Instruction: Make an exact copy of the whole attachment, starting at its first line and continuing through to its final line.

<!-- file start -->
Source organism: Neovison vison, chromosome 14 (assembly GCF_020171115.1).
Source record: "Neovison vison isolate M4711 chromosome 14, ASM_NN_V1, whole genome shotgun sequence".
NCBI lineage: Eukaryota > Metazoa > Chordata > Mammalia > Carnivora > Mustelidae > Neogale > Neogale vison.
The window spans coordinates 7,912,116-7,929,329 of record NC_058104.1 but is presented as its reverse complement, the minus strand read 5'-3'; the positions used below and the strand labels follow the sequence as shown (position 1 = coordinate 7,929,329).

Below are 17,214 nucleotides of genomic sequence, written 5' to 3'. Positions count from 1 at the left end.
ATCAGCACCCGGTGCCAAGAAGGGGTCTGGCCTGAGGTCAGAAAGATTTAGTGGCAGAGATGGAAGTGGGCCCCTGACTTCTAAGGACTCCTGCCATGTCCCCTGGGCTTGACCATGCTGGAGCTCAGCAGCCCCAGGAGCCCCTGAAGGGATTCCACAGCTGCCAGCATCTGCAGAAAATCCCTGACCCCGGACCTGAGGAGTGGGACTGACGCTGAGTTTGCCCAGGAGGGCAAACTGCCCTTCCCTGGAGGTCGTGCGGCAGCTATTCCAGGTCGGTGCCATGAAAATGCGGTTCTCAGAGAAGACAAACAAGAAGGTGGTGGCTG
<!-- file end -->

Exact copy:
Source organism: Neovison vison, chromosome 14 (assembly GCF_020171115.1).
Source record: "Neovison vison isolate M4711 chromosome 14, ASM_NN_V1, whole genome shotgun sequence".
NCBI lineage: Eukaryota > Metazoa > Chordata > Mammalia > Carnivora > Mustelidae > Neogale > Neogale vison.
The window spans coordinates 7,912,116-7,929,329 of record NC_058104.1 but is presented as its reverse complement, the minus strand read 5'-3'; the positions used below and the strand labels follow the sequence as shown (position 1 = coordinate 7,929,329).

Below are 17,214 nucleotides of genomic sequence, written 5' to 3'. Positions count from 1 at the left end.
ATCAGCACCCGGTGCCAAGAAGGGGTCTGGCCTGAGGTCAGAAAGATTTAGTGGCAGAGATGGAAGTGGGCCCCTGACTTCTAAGGACTCCTGCCATGTCCCCTGGGCTTGACCATGCTGGAGCTCAGCAGCCCCAGGAGCCCCTGAAGGGATTCCACAGCTGCCAGCATCTGCAGAAAATCCCTGACCCCGGACCTGAGGAGTGGGACTGACGCTGAGTTTGCCCAGGAGGGCAAACTGCCCTTCCCTGGAGGTCGTGCGGCAGCTATTCCAGGTCGGTGCCATGAAAATGCGGTTCTCAGAGAAGACAAACAAGAAGGTGGTGGCTG